Top 15 Indie Films
Some of the best films that come out are indie films. These are films produced by independent film makers and they are often (though not always) low budget films. Based upon user voting at the Internet Movie Database (and a touch of my own discretion), this is a list of the top 15 Indie films of all time. I personally vouch that each and every one of these films is outstanding.
15. Requiem for a Dream 2000, Darren Aronofsky
Requiem for a Dream exposes four paralleled individuals and their menacing addiction to heroin, cocaine, and diet pills (speed). Taking place in Brooklyn amidst the waning Coney Island, the drugs are very easily obtained and keep each main character in its cycle of dependence. The protagonist Harry Goldfarb is your typical heroin junky with an ambitious plan of “Getting off hard knocks,” with help from his cocaine crazed girlfriend Marion and his long time friend Tyrone. Meanwhile his widowed mother is obsessed with the glamor of television and eventually finds her way to a dietitian who pushes her into the cycle of drug induced enslavement.
14. Monty Python and the Holy Grail 1975, Terry Gilliam
The movie starts out with Arthur, King of the Britons, looking for knights to sit with him at Camelot. He finds many knights including Sir Galahad the pure, Sir Lancelot the brave, the quiet Sir Bedevere, and Sir Robin the Not-Quite-So-Brave-as-Sir Lancelot. They do not travel on horses, but pretend they do and have their servants bang coconuts to make the sound of horse’s hooves. Through satire of certain events in history (witch trials, the black plague) they find Camelot, but after literally a quick song and dance they decide that they do not want to go there. While walking away, God (who seems to be grumpy) come to them from a cloud and tells them to find the Holy Grail. They agree and begin their search. While they search for the Grail, scenes of the knight’s tales appear and why they have the name they have. Throughout their search they meet interesting people and knights along the way. Most of the characters die; some through a killer rabbit (which they defeat with the holy hand grenade), others from not answering a question right from the bridge of Death, or die some other ridiculous way. In the end, King Arthur and Sir Bedevere are left and find the Castle Arrrghhh where the Holy Grail is. They are met by some French soldiers who taunted them earlier in the film, so they were not able to get into the castle.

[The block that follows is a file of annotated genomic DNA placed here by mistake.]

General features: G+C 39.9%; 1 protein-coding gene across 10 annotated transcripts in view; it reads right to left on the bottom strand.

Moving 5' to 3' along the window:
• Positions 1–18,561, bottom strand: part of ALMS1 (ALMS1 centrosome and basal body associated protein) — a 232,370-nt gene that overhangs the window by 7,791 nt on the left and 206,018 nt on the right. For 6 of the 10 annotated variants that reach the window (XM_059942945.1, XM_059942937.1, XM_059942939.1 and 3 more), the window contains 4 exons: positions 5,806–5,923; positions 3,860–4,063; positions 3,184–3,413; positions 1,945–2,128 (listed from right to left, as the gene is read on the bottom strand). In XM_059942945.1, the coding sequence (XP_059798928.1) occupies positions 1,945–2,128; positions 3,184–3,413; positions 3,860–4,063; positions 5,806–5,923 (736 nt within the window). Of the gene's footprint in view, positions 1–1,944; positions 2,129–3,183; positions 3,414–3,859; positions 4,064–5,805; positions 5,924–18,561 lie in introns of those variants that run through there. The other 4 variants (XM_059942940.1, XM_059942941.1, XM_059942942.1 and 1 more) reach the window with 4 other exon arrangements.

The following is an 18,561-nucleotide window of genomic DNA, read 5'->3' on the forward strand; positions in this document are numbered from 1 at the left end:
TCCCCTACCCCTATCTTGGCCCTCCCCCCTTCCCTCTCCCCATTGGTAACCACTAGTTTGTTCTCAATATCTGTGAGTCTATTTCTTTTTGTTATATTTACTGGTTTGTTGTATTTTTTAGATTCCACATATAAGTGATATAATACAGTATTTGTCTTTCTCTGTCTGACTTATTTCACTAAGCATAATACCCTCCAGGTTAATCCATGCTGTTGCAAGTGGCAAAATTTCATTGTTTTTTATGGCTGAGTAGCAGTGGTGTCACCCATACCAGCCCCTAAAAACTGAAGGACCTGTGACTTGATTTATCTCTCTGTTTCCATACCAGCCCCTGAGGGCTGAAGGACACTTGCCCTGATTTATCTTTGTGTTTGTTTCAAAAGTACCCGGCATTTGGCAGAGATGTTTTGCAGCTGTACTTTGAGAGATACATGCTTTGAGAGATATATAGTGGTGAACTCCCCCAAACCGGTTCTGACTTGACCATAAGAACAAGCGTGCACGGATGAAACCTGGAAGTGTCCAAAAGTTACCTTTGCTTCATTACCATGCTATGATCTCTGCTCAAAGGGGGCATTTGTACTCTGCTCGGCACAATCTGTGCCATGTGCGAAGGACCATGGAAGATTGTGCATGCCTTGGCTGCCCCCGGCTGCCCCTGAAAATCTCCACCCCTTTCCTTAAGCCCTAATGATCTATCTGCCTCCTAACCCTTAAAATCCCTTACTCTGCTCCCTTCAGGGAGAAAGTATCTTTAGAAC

13. Eternal Sunshine of the Spotless Mind 2004, Michel Gondry
Joel is stunned to discover that his girlfriend Clementine has had her memories of their tumultuous relationship erased. Out of desperation, he contracts the inventor of the process, Dr. Howard Mierzwaik, to have Clementine removed from his own memory. But as Joel’s memories progressively disappear, he begins to rediscover their earlier passion. From deep within the recesses of his brain, Joel attempts to escape the procedure. As Dr. Mierzwiak and his crew chase him through the maze of his memories, it’s clear that Joel just can’t get her out of his head.
12. To Kill A Mockingbird 1962, Robert Mulligan
An American film classic, based upon a Pulitzer Prize-winning novel: In the rural American south during the depths of the Depression, two children watch as their principled father takes a stand against intolerance. A gentle and leisurely movie despite some rough content, ‘To Kill a Mockingbird’ benefits immensely from its near-perfect casting, particularly of Mary Badham and Philip Alford as the children and Gregory Peck in the role for which he is best remembered, as their wise and patient father. Superb storytelling; superb film.